Interesting …. very interesting.

The service was a scream (in all senses of the word) with loads of mini-tadpoles getting the treatment from an over-excited flapping priest. After a while it became obvious that the priest was making it all up as he went along and the assembled parents, friends and relatives – although cooing and oh-la-la-ing as required – were definitely keen to hurry the ceremony along as quickly a possible … why waste valuable time when there’s some healthy celebratory food and drink waiting round the corner at the local restaurant.

Suffice it to say everyone was very charming (The French are either very charming or very rude – there’s nothing in between). My only faux pas was when one of the guests asked me if my wife was a meringue. And I, thinking something had been lost in translation, replied that she was watching her weight and that meringue would be the worst possible thing for her to choose. This was received a bit frostily, so I had another glass of fizz.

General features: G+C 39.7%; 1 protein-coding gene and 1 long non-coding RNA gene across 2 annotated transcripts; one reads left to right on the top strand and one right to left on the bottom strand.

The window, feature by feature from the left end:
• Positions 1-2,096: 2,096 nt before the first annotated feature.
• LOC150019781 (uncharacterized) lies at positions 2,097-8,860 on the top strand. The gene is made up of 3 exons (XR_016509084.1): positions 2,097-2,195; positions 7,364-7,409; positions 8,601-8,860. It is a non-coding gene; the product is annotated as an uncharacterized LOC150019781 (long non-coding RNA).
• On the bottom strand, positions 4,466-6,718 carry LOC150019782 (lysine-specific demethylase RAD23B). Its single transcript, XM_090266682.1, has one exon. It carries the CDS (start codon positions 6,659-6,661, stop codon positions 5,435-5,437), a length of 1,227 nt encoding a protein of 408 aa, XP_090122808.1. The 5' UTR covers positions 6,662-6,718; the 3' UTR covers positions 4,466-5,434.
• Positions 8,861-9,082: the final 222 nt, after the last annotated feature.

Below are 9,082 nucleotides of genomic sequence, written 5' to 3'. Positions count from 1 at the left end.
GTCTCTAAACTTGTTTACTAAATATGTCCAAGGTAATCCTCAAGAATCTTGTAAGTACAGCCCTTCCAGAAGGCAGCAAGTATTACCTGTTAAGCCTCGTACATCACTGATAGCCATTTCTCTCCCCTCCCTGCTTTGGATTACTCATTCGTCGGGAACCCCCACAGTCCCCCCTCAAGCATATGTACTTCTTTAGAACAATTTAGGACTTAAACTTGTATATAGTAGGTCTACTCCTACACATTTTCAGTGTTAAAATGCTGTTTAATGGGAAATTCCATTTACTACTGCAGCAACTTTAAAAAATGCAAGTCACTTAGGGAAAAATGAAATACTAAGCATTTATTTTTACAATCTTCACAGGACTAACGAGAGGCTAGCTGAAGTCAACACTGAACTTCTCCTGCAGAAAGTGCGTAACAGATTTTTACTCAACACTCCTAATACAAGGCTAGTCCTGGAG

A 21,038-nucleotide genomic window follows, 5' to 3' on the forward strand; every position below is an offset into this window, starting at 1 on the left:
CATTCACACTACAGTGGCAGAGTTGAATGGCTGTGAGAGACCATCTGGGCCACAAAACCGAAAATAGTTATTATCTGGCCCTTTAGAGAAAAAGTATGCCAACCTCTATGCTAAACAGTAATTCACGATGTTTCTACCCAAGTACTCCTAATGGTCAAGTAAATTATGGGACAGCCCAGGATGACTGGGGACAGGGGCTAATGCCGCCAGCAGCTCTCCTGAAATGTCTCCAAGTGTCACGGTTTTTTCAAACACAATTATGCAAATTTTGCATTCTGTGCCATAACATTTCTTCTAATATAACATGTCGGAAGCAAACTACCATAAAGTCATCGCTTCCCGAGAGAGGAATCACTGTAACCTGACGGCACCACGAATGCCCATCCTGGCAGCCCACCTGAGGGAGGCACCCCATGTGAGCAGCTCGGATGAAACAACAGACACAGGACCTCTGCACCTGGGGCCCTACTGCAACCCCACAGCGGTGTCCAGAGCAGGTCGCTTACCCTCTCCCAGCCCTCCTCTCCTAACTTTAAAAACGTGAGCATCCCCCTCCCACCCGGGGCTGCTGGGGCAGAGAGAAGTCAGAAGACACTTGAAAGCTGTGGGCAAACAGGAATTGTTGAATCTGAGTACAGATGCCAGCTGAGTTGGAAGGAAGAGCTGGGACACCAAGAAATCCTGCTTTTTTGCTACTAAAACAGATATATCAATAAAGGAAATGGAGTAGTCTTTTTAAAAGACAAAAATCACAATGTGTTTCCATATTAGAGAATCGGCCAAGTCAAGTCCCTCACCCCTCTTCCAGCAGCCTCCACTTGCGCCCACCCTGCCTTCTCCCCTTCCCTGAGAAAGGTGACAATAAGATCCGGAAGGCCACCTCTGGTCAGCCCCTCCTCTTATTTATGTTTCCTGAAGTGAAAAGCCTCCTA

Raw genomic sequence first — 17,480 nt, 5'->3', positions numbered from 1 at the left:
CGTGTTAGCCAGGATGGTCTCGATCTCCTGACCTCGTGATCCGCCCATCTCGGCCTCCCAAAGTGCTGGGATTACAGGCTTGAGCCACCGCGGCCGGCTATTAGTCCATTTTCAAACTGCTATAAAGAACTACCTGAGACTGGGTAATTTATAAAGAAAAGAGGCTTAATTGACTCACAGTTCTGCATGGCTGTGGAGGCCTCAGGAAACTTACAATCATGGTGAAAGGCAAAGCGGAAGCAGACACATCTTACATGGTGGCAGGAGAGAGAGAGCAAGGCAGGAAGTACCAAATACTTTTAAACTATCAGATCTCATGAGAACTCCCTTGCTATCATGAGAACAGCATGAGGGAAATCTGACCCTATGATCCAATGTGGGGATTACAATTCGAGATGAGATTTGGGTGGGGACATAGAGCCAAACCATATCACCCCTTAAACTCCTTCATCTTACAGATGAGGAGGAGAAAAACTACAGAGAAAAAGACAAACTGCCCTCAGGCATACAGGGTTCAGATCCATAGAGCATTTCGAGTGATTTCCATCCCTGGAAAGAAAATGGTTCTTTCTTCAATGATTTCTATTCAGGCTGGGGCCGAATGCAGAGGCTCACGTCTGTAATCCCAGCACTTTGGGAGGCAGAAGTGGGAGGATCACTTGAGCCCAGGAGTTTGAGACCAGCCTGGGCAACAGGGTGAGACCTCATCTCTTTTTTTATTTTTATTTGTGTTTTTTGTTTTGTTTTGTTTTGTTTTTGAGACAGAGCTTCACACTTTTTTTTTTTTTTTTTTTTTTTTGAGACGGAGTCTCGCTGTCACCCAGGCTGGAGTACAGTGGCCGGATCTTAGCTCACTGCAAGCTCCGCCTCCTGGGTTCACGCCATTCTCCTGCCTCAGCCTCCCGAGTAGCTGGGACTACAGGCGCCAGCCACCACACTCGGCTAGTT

It was only when I returned to dear old blighty that I discovered that a Marraine is a French Godmother.

Oops.

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Well, the Grumpy Godfather has failed again.

How was I to know that the elegant holiday drinks party we had been invited to by some old friends was also doubling up as a birthday bash “for The Wrinkly Friends” of their 21 year old daughter … I suppose I could be forgiven for not cottoning on to that one. The idea seemed to be that the poor girl gets to have drinks with all her parents’ old cronies before high-tailing it out of there to go to the “real party” with her monosyllabic, rather scrofulous, boy friend at some local den of iniquity.